JupiterResearch report says IP telephony growth will be steady despite challenges posed by entrenched landline carriers and the rising popularity of wireless telephones among the young.
VoIP will reach about 400,000 US households by the end of this year, a number that will grow to 12.1 million, or 10 percent of all homes in the US, by 2009, according to a forecast by New-York-based research firm JupiterResearch.
The report predicts that 17 percent of all U.S. broadband households will use a VoIP telephony service in 2009, up from only 1 percent by the end of 2004.
VoIP faces two key challenges, according to JupiterResearch: The traditional carriers have a strong, well-established customer base and wireless telephony has been adopted by the younger generation. And current consumer telephony preferences will create challenges for VoIP start-ups establishing themselves in the market.
The traditional carriers have unmatched brand strength and marketing clout due to their existing customer base, according to JupiterResearch. Broadband consumers evaluating landline telephony rank quality and reliability over price and features; and bundled services are growing steadily as purchase motivators.
Jupiter adds that demand for landline VoIP service is not very price elastic: While about one-third of online consumers rated themselves somewhat or very likely to turn to VoIP at $39.99/month, demand increased only 10 percent in response to a 38 percent ($15) decrease in price. Major VoIP providers have been slashing prices in the last couple of weeks, with some dropping to $25 a month and Broadvox Direct down to $19.95 per month.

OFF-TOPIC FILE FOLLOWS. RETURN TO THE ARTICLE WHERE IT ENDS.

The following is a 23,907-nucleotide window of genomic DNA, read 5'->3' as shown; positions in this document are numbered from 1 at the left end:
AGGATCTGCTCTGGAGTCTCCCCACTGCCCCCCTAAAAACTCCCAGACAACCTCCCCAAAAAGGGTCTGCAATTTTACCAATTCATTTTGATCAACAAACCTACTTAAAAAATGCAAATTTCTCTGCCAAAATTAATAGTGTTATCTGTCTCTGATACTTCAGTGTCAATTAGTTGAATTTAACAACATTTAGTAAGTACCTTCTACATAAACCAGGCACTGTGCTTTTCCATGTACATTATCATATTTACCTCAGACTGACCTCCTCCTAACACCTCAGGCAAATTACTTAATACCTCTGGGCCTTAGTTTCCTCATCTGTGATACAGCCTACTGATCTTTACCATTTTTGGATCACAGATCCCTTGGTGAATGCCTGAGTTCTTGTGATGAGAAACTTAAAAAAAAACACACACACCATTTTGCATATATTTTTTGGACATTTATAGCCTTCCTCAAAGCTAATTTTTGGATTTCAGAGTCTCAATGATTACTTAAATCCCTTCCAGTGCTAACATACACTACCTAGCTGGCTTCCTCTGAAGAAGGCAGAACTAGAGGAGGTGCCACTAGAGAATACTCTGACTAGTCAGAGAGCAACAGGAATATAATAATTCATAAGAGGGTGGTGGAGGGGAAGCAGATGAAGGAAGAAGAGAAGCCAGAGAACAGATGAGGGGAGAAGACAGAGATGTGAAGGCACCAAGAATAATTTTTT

Even these declines are unlikely to push broadband users to VoIP unless they were thinking of making the move anyway, said JupiterResearch senior analyst Joe Laszlo. “What these price changes do help is raising awareness about VoIP because the press has been writing a lot about it recently.”
The better the awareness, the more likely the potential user will at least try the technology. However, the VoIP providers can’t just position themselves as a lower-cost alternative to landline phones, Laszlo said.
An increasing number of people, particularly younger consumers consider their wireless phone their preferred telecommunications device, with some dropping landlines altogether. Wireless VoIP is still in its infancy, and the technology still needs to improve before most cell phone users would consider a VoIP-capable phone a reasonable alternative to a traditional cell phone. The devices offering Wi-Fi and traditional cell phone capabilities still need to improve their integrations of the two technologies, Laszlo added.